William Christopher Chappell had served with the Royal Navy his entire adult life, having joined up on his 18th birthday, 29 November 1887. Although he had originally signed on for 12 years, he continued his service by re-enlisting in November of 1898.
William served on many ships and sailed to many far-off lands, details of which I plan to write about in the future, and over the years he climbed the ranks (or ratings, as per the Navy) from a B2C – Boy 2nd Class – in the year and a half prior to his Navy enlistment to Chief Petty Officer in 1906.
I’m not sure what the impetus to leave the navy was, though I do have my theories based on family stories. Throughout his career he’d always received a VG – Very Good – conduct rating. However, the navy was hard work and kept him away from his family.
His last voyage with the Navy was aboard the Defiance, a boat he had served aboard several times previously, as a Chief Petty Officer. This voyage lasted from 2 June 1909 until 23 November 1909. He was shore pensioned on the 23 of October 1909,1 though I have a feeling that this date was supposed to read 23/11/09 to correspond to his return to shore. In another document, his daughter recorded William’s pension date as 24 November 1909.2 I hope that further research will help firm up the exact date, but you can see the dates written on his service record in the following image:
After being shore pensioned he joined the Royal Fleet Reserve on 28 November 1909, receiving a full discharge on the 27 April 1910.
One month later, William, along with his wife Elizabeth Emma (née Farthing) and their daughter Rosemary, set sail for Canada on 27 May 1910, boarding the “Virginian” that departed Liverpool for Quebec, Canada and arrived in Canada on 3 Jun 1910.3
The passenger list shows William Chappell as age 40, married. Eliz Chappell was listed as 39, married. Their daughter Rosemary is listed as 8 years old.
What caught my attention was that William also stated as having previously been to Canada. The final column in the clipping shows that he declared he’d previously been in Canada in 1903, in Esquimalt, for 3 years. William was still serving in the Royal Navy at this time, and a little bit of research showed that Esquimalt, located on the southern tip of Vancouver Island, British Columbia, was used by the British Royal Navy as the headquarters of their Pacific Fleet during this period.4 Since William had previously been in Canada, he was marked as a returned Canadian.
Their destination listed on the passenger list is marked as Niagara Falls, Ontario, Canada.
Whilst my research has been unable to uncover a census entry for William and his family in the 1911 Canadian Census, the family does show up on the 1921 Census for Niagara Falls, Ontario.
William is listed William Chappell, head of house, 51 years old, born in Somerset, England, with both parents born in Somerset. He is listed as being occupied as a Lineman for Ontario Hydro.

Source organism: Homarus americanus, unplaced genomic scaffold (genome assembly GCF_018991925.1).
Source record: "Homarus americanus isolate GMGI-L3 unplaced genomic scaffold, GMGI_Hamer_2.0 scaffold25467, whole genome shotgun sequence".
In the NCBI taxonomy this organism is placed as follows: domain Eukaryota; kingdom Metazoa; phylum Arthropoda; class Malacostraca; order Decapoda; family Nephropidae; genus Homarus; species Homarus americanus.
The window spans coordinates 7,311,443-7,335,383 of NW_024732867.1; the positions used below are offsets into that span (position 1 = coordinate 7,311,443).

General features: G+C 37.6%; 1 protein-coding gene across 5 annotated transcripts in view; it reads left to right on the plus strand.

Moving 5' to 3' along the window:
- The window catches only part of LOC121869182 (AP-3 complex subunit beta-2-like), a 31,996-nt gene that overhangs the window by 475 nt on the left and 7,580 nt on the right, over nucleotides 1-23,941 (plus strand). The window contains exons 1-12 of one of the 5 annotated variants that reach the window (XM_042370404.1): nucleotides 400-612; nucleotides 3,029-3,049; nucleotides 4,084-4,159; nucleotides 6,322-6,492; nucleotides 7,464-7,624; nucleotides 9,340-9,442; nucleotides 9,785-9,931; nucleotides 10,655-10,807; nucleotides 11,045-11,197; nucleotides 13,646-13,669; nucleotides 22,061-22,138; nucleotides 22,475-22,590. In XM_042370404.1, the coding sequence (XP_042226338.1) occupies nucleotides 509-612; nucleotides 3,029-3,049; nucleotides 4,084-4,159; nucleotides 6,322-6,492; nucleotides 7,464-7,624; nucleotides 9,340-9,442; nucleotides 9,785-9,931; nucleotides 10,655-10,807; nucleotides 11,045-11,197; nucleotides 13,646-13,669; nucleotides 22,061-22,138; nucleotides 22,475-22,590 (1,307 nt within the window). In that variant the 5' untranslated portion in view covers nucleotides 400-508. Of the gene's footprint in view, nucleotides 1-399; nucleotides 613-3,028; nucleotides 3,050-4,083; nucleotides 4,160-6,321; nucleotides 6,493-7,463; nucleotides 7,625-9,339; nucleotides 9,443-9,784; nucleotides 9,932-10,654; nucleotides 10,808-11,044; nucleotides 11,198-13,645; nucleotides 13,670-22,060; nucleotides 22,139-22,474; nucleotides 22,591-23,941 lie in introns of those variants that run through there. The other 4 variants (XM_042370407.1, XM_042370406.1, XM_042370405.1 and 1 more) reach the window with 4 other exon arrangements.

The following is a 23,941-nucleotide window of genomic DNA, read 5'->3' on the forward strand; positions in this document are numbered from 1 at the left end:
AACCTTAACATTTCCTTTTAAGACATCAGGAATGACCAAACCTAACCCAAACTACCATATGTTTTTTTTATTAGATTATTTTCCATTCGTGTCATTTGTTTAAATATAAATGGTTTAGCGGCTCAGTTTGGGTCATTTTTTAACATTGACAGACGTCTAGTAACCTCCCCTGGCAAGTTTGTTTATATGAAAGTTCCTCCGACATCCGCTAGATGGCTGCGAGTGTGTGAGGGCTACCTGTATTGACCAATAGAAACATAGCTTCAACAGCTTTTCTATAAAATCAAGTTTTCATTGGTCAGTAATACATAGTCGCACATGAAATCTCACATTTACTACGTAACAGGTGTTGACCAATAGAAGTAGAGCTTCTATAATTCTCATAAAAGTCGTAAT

Emma is listed as E. Emma Chappell, wife, 49 [still fibbing about her age], born in Wiltshire, England, father born in Zeals, England, mother born in Wiltshire, England. She was occupied at home.
Their daughter Rosemary is listed as Rose Chappell, born in Devon, England, father born in Somerset, and mother born in Wiltshire. She is employed as a clerk.
The family was enumerated as living at 29 Gladstone Avenue in Niagara Falls, Ontario, having immigrated in 1910.5
William found employment with Niagara Hydro soon after arriving in Canada, and he held a position with the company until he was pensioned in 1938 due to failing health.6
William Chappell, Official Royal Navy service record, service number 137471, discharged 1909; National Archives, London, England, reference ADM/188/189, image reference 453; digital image, National Archives, (http://www.nationalarchives.gov.uk : accessed 23 May 2014). ↩
Rosemary Walsh, “William Christopher Chappell”, unpublished work detailing stories of her father’s Royal Navy career. Copy held by C.Coleman. ↩
“Canadian Passenger Lists, 1865-1935”, the Virginian, Liverpool, England to Quebec, Canada, arriving 3 Jun 1910, ticket 81977, family of William Chappell; digital image, Ancestry, (www.ancestry.com : accessed 11 Mar 2014); citing LAC microfilm “Passenger Lists, 1865-1935”, RG76-C, roll T-4767. ↩
“1921 Census of Canada”, Welland, Ontario, Niagara Falls (city), district 138, population schedule, enumeration district (ED) 38, p22 (penned), dwelling 212, family 236, household of William Chappell; digital image, Ancestry, (www.ancestry.com : accessed 11 Mar 2014); citing LAC microfilm “Sixth Census of Canada, 1921”, RG31, Folder 96. ↩
Elizabeth Chappell and Rosemary Walsh, “Chappell and Walsh Family Log”, unpublished journal, 1923-1940 [vol. 1], p.88. Diary held by Deb [name withheld for privacy, address for private use], Muskoka, Ontario, digital copy transmitted to Chriss Coleman, 11 Mar 2014. ↩
Copyright ©2014, Chriss Coleman